acceptance and popularity become increasingly important. Research indicates, for
example, that toughness and aggressiveness are important status considerations for
boys, while appearance is a central determinant of social status among girls (Eder,
1995). Some researchers believe that the pressure to gain peer acceptance and status
may be related to an increase in teasing and bullying. This behavior may be intended to
demonstrate superiority over other students for boys and girls, either through
name-calling or ridiculing.
SETTING THE STAGE FOR BULLYING IN MIDDLE SCHOOL
Research with elementary school children in other countries supports the view that peer
group members reinforce and maintain bullying (e.g., Craig & Pepler, 1997; Salmivalli et
al., 1996). These authors contend that bullying can best be understood from a
social-interactional perspective (i.e., bullying behaviors are considered a result of a
complex interaction between individual characteristics, such as impulsivity, and the
social context, including the peer group and school social system). Participation of
peers in the bullying process was clearly evident when Pepler and her colleagues
videotaped aggressive and socially competent Canadian children in grades 1 through 6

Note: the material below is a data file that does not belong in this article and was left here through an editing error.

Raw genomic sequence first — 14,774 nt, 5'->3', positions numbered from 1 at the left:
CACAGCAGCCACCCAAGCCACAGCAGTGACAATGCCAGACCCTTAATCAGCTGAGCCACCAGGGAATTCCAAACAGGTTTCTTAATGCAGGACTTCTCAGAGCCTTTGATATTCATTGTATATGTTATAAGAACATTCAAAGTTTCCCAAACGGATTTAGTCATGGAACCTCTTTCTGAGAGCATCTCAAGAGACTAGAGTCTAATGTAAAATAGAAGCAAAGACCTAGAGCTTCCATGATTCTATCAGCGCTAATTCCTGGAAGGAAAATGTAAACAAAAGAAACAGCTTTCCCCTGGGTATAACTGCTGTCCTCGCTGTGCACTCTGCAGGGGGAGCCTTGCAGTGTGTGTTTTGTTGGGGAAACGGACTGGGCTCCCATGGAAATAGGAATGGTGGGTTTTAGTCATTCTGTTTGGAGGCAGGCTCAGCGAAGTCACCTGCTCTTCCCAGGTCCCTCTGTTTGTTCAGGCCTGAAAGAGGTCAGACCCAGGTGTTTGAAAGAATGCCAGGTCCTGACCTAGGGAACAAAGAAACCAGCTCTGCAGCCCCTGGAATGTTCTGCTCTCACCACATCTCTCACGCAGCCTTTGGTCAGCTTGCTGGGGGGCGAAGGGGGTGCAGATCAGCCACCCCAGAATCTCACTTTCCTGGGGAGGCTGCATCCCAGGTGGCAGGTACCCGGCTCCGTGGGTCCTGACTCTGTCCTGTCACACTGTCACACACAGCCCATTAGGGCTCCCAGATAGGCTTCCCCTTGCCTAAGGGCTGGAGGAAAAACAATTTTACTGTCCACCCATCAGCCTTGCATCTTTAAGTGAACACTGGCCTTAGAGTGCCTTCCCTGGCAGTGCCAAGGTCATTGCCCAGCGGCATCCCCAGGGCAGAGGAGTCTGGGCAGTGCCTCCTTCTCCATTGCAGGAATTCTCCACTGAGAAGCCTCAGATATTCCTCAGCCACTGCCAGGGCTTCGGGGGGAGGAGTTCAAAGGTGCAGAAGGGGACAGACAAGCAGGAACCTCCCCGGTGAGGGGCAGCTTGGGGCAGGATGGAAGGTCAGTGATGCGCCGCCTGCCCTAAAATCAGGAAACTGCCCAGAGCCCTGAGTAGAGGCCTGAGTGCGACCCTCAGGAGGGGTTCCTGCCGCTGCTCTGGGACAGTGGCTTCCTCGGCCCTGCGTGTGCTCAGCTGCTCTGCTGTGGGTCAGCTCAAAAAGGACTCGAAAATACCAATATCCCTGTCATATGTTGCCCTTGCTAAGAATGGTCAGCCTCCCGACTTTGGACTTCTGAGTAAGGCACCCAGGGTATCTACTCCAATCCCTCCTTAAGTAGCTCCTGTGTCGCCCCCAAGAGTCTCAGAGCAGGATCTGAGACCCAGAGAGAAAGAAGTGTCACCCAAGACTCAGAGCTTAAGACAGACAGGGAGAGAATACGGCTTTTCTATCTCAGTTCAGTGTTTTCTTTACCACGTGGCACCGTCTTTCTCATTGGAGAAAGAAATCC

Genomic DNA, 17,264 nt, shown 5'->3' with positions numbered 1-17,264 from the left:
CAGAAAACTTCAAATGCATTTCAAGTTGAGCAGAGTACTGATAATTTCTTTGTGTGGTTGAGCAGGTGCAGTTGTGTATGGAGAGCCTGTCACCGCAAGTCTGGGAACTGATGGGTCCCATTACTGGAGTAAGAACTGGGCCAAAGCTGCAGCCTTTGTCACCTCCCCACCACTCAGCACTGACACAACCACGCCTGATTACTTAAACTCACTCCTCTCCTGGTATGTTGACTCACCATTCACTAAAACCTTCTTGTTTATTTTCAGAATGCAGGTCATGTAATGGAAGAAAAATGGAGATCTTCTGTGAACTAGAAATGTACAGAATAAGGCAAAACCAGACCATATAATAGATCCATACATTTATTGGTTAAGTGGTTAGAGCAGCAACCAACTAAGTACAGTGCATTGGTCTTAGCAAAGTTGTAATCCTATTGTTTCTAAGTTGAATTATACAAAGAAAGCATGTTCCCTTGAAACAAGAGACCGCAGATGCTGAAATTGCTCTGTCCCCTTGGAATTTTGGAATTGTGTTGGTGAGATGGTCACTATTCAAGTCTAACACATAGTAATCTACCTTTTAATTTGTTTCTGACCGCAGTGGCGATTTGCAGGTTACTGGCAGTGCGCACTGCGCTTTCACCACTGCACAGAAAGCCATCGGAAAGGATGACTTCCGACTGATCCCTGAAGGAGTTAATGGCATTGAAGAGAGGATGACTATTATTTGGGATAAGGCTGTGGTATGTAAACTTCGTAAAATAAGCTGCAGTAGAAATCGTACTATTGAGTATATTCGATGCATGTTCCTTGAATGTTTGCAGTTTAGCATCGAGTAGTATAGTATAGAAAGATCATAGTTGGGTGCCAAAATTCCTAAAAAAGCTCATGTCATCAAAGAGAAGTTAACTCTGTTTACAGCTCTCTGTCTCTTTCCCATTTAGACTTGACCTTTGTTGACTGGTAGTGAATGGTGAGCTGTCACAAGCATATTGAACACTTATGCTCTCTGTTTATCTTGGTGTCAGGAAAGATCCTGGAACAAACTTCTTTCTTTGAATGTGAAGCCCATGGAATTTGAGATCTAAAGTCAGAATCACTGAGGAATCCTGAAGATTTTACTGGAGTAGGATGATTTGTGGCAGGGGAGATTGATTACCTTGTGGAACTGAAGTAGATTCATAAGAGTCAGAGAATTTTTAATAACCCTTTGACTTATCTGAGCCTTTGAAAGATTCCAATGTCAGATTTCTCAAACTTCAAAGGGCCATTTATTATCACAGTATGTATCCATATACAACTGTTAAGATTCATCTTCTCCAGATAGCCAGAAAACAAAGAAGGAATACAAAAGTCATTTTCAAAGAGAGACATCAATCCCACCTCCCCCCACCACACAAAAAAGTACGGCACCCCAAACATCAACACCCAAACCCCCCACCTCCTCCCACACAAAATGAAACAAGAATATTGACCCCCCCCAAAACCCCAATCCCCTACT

on the playground; peers were involved in bullying in an astounding 85% of bully
episodes (Craig & Pepler, 1997). Similarly, in a survey study of sixth-graders in Finland,
the majority of students participated in the bullying process in some capacity, and their
various participant roles were significantly related to social status within their respective
classrooms (Salmivalli et al., 1996). Clearly, peers play an instrumental role in bullying
and victimization on elementary school playgrounds and within classrooms.
TRANSITION TO MIDDLE SCHOOL AND "FITTING IN"
Less well understood are the peer dynamics associated with bullying during the
transition from elementary school to middle school. Some researchers speculate that
this transition can cause stress that might promote bullying behavior, as students
attempt to define their place in the new social structure. For example, changing from
one school to another often leads to an increase in emotional and academic difficulties
(Rudolph et al., 2001); bullying may be another way that young people deal with the
stress of a new environment.
A short-term investigation of over 500 middle school students (grades 6-8) found an
increase in bullying behavior among sixth-graders over a 4-month period (Espelage,
Bosworth, & Simon, 2001). The authors speculated that the sixth-graders were
assimilating into the middle school, where bullying behavior was part of the school
culture. This speculation is supported by the theory that bullying is a learned behavior,
and that as they enter middle school, sixth-graders have not yet learned how to interact
positively in the social milieu of the school. Many sixth-graders who wish to "fit in" may